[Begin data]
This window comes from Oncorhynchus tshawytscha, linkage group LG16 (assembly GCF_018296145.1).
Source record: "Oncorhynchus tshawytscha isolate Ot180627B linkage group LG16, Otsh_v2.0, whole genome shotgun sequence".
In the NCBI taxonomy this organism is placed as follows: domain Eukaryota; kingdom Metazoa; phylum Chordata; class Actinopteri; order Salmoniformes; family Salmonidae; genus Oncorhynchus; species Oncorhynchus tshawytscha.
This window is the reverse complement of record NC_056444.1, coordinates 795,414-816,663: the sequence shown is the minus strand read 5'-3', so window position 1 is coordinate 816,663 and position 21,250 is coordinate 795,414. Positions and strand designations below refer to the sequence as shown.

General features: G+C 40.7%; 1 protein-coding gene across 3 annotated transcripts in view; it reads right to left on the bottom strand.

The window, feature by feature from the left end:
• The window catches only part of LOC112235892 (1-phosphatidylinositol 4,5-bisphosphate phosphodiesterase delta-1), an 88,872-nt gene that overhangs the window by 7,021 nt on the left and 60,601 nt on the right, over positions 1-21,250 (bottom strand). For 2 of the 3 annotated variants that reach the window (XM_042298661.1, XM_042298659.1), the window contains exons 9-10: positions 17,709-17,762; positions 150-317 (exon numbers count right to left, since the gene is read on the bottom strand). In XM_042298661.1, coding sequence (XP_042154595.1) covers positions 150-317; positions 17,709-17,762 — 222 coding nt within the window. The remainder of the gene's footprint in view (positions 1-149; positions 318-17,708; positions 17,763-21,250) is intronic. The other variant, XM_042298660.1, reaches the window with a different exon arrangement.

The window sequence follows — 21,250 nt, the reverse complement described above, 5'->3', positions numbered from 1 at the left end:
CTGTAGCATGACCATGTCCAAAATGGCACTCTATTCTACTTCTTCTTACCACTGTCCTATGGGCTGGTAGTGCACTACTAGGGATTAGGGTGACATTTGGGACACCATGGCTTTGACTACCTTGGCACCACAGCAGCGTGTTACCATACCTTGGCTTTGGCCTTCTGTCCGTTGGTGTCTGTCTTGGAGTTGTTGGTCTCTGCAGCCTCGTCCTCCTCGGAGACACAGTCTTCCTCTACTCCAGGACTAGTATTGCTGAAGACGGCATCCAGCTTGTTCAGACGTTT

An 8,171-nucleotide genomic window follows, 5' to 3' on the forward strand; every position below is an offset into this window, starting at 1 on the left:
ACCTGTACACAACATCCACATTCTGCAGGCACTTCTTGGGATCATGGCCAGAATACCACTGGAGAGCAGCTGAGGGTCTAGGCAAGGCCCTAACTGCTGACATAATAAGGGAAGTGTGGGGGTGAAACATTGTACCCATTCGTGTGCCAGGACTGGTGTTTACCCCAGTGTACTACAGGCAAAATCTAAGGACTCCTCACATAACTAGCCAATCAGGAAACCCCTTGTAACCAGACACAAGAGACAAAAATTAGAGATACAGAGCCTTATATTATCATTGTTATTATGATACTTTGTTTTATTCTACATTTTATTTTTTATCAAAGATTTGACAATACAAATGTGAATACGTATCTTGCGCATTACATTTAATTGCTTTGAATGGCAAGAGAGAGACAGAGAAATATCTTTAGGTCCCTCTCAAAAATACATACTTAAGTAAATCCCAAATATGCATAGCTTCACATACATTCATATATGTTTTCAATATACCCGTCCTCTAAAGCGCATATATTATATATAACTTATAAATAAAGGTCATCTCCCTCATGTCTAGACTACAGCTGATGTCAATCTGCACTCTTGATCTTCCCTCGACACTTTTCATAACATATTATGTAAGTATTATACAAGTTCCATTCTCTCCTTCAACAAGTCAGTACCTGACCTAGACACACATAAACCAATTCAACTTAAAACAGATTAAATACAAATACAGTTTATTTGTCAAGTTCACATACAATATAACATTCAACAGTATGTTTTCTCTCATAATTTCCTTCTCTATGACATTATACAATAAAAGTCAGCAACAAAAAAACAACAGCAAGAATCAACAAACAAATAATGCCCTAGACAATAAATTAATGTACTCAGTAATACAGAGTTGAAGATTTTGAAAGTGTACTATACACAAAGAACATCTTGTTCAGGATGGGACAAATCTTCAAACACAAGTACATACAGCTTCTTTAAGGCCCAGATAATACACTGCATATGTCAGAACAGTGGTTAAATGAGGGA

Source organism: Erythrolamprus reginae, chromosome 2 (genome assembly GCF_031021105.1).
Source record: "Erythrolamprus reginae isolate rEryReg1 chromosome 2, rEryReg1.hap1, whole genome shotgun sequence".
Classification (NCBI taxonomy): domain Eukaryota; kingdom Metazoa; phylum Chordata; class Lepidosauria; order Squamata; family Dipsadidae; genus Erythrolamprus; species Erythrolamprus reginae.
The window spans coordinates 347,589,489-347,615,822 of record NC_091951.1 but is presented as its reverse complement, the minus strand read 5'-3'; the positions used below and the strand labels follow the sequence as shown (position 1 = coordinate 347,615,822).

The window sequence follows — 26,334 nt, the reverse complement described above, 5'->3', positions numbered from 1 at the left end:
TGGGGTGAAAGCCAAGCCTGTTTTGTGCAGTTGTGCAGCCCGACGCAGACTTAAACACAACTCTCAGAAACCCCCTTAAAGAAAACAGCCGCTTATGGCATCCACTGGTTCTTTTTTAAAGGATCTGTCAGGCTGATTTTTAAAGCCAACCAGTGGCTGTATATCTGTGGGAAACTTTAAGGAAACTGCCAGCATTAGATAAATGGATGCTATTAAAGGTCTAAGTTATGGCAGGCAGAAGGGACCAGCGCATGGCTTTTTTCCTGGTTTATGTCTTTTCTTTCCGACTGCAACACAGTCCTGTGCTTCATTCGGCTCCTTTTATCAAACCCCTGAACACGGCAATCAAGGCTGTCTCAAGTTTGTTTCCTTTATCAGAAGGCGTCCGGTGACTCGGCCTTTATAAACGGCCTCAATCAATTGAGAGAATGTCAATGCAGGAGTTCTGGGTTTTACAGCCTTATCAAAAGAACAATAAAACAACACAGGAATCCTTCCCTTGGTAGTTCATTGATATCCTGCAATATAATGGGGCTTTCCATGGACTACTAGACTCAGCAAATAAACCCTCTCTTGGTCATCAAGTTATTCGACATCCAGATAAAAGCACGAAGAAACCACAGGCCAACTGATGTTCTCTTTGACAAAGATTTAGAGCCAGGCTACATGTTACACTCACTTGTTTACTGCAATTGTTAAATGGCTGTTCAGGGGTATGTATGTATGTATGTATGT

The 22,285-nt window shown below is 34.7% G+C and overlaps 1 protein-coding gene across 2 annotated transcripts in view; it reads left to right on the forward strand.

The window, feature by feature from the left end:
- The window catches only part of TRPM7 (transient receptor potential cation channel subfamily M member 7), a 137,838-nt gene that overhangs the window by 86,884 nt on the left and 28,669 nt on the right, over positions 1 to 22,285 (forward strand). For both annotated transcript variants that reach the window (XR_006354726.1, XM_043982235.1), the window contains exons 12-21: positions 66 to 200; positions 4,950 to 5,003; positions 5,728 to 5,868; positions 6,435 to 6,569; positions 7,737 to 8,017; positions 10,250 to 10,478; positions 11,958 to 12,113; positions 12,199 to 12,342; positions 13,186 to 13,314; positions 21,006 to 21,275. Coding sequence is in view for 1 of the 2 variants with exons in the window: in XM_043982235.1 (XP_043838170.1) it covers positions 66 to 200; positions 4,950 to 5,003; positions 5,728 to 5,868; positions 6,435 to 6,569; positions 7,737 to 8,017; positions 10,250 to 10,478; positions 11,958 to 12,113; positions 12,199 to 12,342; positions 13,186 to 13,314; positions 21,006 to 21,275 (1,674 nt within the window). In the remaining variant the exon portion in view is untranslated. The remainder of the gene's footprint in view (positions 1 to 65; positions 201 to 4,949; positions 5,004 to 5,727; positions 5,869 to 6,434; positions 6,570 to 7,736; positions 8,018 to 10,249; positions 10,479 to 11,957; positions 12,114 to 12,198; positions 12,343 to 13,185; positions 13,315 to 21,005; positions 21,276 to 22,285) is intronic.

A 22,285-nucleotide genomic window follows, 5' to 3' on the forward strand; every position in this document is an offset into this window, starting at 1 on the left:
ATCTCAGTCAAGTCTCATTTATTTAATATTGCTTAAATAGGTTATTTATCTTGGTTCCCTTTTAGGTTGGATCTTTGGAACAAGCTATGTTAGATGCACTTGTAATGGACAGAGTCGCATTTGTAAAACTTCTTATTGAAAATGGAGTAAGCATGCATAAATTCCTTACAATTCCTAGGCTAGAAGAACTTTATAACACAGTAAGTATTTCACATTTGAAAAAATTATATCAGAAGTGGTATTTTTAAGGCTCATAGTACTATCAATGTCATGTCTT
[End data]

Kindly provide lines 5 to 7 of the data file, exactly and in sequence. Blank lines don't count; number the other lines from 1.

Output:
General features: G+C 40.7%; 1 protein-coding gene across 3 annotated transcripts in view; it reads right to left on the bottom strand.

The window, feature by feature from the left end:
• The window catches only part of LOC112235892 (1-phosphatidylinositol 4,5-bisphosphate phosphodiesterase delta-1), an 88,872-nt gene that overhangs the window by 7,021 nt on the left and 60,601 nt on the right, over positions 1-21,250 (bottom strand). For 2 of the 3 annotated variants that reach the window (XM_042298661.1, XM_042298659.1), the window contains exons 9-10: positions 17,709-17,762; positions 150-317 (exon numbers count right to left, since the gene is read on the bottom strand). In XM_042298661.1, coding sequence (XP_042154595.1) covers positions 150-317; positions 17,709-17,762 — 222 coding nt within the window. The remainder of the gene's footprint in view (positions 1-149; positions 318-17,708; positions 17,763-21,250) is intronic. The other variant, XM_042298660.1, reaches the window with a different exon arrangement.